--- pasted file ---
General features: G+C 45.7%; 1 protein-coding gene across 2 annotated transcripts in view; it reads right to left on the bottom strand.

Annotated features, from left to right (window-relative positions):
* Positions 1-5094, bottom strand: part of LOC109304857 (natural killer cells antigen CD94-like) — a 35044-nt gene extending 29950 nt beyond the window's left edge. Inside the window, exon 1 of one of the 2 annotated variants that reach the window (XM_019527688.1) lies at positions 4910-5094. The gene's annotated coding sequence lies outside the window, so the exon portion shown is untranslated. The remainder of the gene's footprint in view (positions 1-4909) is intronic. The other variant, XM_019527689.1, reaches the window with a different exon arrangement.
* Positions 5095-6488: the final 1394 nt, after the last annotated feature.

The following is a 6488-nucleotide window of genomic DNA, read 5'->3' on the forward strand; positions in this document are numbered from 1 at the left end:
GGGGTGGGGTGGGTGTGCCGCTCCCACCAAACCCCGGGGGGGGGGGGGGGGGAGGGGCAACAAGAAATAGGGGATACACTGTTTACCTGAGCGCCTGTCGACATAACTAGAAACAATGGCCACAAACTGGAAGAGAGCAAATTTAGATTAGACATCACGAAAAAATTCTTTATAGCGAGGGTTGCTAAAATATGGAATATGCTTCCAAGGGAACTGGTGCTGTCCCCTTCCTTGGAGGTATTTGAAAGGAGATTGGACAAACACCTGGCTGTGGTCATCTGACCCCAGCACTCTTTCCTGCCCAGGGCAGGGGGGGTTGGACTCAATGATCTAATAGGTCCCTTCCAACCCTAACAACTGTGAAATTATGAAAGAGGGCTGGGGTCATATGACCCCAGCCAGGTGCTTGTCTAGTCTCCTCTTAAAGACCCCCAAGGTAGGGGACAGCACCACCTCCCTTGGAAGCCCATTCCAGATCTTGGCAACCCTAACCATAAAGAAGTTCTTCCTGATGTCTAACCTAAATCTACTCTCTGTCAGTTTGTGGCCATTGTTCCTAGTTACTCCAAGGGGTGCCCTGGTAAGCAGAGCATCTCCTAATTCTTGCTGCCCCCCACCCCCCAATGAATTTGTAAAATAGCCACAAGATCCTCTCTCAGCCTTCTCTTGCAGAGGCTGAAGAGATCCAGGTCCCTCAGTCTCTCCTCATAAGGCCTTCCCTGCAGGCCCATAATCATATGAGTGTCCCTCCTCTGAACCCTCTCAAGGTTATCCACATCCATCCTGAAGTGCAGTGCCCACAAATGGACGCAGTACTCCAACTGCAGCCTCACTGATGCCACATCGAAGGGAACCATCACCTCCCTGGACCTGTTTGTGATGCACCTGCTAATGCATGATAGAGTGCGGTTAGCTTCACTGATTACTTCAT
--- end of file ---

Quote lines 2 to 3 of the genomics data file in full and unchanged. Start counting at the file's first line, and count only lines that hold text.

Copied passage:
Annotated features, from left to right (window-relative positions):
* Positions 1-5094, bottom strand: part of LOC109304857 (natural killer cells antigen CD94-like) — a 35044-nt gene extending 29950 nt beyond the window's left edge. Inside the window, exon 1 of one of the 2 annotated variants that reach the window (XM_019527688.1) lies at positions 4910-5094. The gene's annotated coding sequence lies outside the window, so the exon portion shown is untranslated. The remainder of the gene's footprint in view (positions 1-4909) is intronic. The other variant, XM_019527689.1, reaches the window with a different exon arrangement.